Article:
Tuesday, 8 November 2011

Quartered Safe Out Here by George Macdonald Fraser

From The Week of October 31, 2011

War is so costly a weapon, in lives and coin, that it must only be used when all else has failed. For war is an insidious crime that runs longer and cuts deeper than its instigators ever imagine, scarring the world with its pain and ugliness. But even though we all, to some extent, understand these truths, war persists because acuteness of its cruelty fades with time, allowing populations to forget its harsh lessons. This is why we read war memoirs, to remind us of what has come and gone and of those who suffered in the embrace of that most destructive of human inventions. Unfortunately, in every way, Quartered Safe Out Here is incapable of teaching us anything.

Mr. Fraser, a British author and screenwriter, here, reflects upon his time in the British infantry during the second world war. Stationed in Burma, he vividly details the unromantic side of war: the suffocating conditions, the endless marches, the chaotic battles and the blessings of fortune which distinguish the living from the dead. Contesting the British forces in this inhospitable land are the soldiers of the Japanese Imperial Army who, in their dogged determination and their suicidal bravery, earn both Fraser's grudging respect and his burning enmity. For many of their deadly traps and their bullets have found the flesh of his friends, striking them down far away from home, in a theatre of battle halfway forgotten by a world seemingly exclusively focused on the dramatic collapse of the third Reich. Even while Germany is surrendering and Paris is being liberated, the war grinds on in the east until, with some relish, Fraser observes the capitulation of the Japanese after their homeland becomes the first in the history of humanity to be devastated by nuclear weapons.

Though Quartered Safe Out Here harbors some wisdom regarding the everyday deprivations confronted by soldiers fighting far from home, it is, in every other respect, a contemptible memoir. Published some 50 years after the events it describes, it is full of long and detailed conversations between the author and his fellow infantrymen. Everything from politics to the age-old complaints of soldiering are covered in discussions which the author appears to remember with exquisite clarity even though he had no way of recording them for posterity. His unwillingness to so much as caution the reader on the authenticity of these conversations drains his account of credibility.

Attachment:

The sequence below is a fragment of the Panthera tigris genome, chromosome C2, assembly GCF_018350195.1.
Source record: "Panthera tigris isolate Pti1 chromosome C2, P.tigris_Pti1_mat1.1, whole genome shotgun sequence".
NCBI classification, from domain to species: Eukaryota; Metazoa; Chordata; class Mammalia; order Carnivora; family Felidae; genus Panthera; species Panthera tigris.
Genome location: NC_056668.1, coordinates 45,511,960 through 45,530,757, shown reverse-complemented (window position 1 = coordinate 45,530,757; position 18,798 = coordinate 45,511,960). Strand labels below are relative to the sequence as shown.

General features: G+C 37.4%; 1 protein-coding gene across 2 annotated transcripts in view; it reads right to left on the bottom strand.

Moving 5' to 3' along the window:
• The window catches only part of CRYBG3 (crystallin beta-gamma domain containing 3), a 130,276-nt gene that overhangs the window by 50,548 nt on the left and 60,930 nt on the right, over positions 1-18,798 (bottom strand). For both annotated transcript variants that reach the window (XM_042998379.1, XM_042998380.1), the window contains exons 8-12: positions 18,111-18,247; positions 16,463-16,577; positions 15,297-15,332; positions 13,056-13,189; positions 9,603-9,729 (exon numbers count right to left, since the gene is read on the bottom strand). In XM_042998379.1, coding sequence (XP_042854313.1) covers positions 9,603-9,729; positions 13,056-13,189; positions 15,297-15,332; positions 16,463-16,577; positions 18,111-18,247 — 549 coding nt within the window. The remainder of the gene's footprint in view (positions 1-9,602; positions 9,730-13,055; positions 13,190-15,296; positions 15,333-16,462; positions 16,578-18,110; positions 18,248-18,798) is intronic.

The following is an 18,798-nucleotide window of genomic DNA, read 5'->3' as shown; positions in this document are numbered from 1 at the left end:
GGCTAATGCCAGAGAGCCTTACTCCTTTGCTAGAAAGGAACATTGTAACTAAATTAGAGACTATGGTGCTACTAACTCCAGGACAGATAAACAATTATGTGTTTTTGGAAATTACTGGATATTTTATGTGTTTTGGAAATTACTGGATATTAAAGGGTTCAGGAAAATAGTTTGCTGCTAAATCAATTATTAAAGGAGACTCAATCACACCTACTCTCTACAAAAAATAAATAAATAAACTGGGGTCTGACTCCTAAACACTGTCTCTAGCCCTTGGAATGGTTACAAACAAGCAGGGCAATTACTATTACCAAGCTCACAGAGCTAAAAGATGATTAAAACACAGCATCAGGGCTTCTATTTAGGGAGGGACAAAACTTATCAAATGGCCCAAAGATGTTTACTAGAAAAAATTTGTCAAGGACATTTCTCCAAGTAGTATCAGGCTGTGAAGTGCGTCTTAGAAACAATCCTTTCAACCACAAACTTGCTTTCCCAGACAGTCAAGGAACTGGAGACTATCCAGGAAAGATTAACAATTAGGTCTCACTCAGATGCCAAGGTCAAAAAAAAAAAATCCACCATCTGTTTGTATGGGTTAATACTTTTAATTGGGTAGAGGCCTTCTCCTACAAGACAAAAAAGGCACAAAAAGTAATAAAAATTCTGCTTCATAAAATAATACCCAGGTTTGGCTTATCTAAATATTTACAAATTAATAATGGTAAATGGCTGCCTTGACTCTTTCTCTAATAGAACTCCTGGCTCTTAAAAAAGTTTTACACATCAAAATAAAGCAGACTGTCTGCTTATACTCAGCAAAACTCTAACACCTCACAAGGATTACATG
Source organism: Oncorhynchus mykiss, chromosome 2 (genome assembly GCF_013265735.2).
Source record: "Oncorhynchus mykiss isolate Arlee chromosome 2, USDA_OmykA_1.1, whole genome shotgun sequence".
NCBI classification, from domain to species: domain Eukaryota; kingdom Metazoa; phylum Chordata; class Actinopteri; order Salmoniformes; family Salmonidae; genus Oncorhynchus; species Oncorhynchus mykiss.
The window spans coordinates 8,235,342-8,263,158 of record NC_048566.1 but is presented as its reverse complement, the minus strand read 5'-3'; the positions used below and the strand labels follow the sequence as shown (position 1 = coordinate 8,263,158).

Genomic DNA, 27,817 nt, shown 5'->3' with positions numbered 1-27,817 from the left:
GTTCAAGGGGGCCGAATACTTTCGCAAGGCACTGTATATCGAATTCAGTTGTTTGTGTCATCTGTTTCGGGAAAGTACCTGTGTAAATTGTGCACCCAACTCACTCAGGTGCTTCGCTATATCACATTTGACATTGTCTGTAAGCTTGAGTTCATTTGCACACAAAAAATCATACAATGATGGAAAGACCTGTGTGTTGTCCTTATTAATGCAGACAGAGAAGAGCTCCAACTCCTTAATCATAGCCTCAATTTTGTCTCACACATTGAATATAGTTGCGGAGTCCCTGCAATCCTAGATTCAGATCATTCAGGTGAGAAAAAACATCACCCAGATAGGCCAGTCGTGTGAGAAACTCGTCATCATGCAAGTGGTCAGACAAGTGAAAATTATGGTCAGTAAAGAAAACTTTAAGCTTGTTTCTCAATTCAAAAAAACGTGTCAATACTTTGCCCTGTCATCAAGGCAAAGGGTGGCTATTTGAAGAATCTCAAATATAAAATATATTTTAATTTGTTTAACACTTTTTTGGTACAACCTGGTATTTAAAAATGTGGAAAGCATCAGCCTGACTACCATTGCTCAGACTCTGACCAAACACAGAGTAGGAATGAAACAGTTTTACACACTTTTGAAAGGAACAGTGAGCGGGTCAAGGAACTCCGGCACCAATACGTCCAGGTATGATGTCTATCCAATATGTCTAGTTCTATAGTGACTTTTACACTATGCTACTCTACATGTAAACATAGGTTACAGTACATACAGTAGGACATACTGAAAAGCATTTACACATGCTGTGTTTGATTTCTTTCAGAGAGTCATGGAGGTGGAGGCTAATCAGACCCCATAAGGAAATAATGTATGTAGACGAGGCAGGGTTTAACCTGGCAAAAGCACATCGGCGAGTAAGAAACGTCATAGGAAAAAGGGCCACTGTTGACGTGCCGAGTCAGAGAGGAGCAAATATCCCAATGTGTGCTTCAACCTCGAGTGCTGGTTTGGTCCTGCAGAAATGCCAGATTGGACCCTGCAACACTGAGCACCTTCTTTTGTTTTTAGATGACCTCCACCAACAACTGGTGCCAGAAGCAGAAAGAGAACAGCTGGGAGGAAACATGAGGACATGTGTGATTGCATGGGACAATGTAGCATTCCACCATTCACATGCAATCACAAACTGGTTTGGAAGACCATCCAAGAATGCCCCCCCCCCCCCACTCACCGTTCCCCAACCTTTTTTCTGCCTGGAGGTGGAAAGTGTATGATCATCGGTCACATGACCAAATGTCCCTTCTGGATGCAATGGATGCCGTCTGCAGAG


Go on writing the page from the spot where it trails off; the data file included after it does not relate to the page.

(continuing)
Worse, though, is Mr. Fraser's unwillingness to bestow even a gram of validity upon any viewpoint but his own. Not only is he dismissive of those who were critical of the United States' use of nuclear weapons -- would they have rather hundreds of thousands of western soldiers die taking Japan? --, he exposes himself as a hopeless fossil by decrying the extent to which the modern culture is in touch with its feelings. Soldiers of Mr. Fraser's day complained, sure, but they didn't need to see psychiatrists. They did not suffer from PTSD. They did their jobs because these were the tasks before them, the routines assigned to them. They did not blubber like babies; they accomplished their goals. They were real men, living in a better time. Such boastful blather not only ignores the heavier, psychological burden placed upon the modern soldier who, more often than not, is fighting an unconventional war, it assumes that 50 years of advancements in the understanding of the human mind is nothing more than an attempt to weaken man's indomitable spirit. This is backward-thinking nonsense from someone clearly incapable of adapting with changing times.

Some engaging moments centering on the poignancy of war, but has very little else to recommend it. A thorough disappointment from a narrow mind... (1/5 Stars)

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